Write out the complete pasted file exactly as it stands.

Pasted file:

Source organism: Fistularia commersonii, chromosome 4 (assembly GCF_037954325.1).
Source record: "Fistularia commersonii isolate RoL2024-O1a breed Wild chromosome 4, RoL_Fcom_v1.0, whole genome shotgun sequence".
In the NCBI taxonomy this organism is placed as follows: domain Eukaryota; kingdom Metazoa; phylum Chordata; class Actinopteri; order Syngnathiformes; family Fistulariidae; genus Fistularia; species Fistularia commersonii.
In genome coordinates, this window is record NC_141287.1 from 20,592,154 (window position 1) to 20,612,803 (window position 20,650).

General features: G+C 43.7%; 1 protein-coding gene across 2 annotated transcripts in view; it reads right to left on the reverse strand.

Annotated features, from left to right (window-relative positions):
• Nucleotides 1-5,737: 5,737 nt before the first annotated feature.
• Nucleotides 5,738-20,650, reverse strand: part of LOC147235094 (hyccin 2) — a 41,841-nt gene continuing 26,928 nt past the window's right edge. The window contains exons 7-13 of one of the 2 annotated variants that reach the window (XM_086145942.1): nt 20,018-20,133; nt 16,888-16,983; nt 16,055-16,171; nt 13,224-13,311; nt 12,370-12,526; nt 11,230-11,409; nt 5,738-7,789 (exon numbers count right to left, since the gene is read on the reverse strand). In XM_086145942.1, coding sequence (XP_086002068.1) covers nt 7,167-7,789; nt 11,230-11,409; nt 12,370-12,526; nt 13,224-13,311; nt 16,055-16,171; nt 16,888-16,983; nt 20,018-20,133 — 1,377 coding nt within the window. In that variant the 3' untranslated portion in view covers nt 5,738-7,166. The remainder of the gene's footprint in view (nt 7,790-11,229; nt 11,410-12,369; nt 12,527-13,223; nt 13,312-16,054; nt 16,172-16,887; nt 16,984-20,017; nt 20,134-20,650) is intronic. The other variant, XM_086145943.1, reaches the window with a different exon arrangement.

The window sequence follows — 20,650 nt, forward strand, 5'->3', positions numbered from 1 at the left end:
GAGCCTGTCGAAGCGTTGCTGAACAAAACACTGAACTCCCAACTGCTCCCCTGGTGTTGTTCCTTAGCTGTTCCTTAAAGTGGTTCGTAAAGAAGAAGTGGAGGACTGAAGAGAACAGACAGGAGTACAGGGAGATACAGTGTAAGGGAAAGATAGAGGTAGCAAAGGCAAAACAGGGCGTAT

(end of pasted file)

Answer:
Source organism: Fistularia commersonii, chromosome 4 (assembly GCF_037954325.1).
Source record: "Fistularia commersonii isolate RoL2024-O1a breed Wild chromosome 4, RoL_Fcom_v1.0, whole genome shotgun sequence".
In the NCBI taxonomy this organism is placed as follows: domain Eukaryota; kingdom Metazoa; phylum Chordata; class Actinopteri; order Syngnathiformes; family Fistulariidae; genus Fistularia; species Fistularia commersonii.
In genome coordinates, this window is record NC_141287.1 from 20,592,154 (window position 1) to 20,612,803 (window position 20,650).

General features: G+C 43.7%; 1 protein-coding gene across 2 annotated transcripts in view; it reads right to left on the reverse strand.

Annotated features, from left to right (window-relative positions):
• Nucleotides 1-5,737: 5,737 nt before the first annotated feature.
• Nucleotides 5,738-20,650, reverse strand: part of LOC147235094 (hyccin 2) — a 41,841-nt gene continuing 26,928 nt past the window's right edge. The window contains exons 7-13 of one of the 2 annotated variants that reach the window (XM_086145942.1): nt 20,018-20,133; nt 16,888-16,983; nt 16,055-16,171; nt 13,224-13,311; nt 12,370-12,526; nt 11,230-11,409; nt 5,738-7,789 (exon numbers count right to left, since the gene is read on the reverse strand). In XM_086145942.1, coding sequence (XP_086002068.1) covers nt 7,167-7,789; nt 11,230-11,409; nt 12,370-12,526; nt 13,224-13,311; nt 16,055-16,171; nt 16,888-16,983; nt 20,018-20,133 — 1,377 coding nt within the window. In that variant the 3' untranslated portion in view covers nt 5,738-7,166. The remainder of the gene's footprint in view (nt 7,790-11,229; nt 11,410-12,369; nt 12,527-13,223; nt 13,312-16,054; nt 16,172-16,887; nt 16,984-20,017; nt 20,134-20,650) is intronic. The other variant, XM_086145943.1, reaches the window with a different exon arrangement.

The window sequence follows — 20,650 nt, forward strand, 5'->3', positions numbered from 1 at the left end:
GAGCCTGTCGAAGCGTTGCTGAACAAAACACTGAACTCCCAACTGCTCCCCTGGTGTTGTTCCTTAGCTGTTCCTTAAAGTGGTTCGTAAAGAAGAAGTGGAGGACTGAAGAGAACAGACAGGAGTACAGGGAGATACAGTGTAAGGGAAAGATAGAGGTAGCAAAGGCAAAACAGGGCGTAT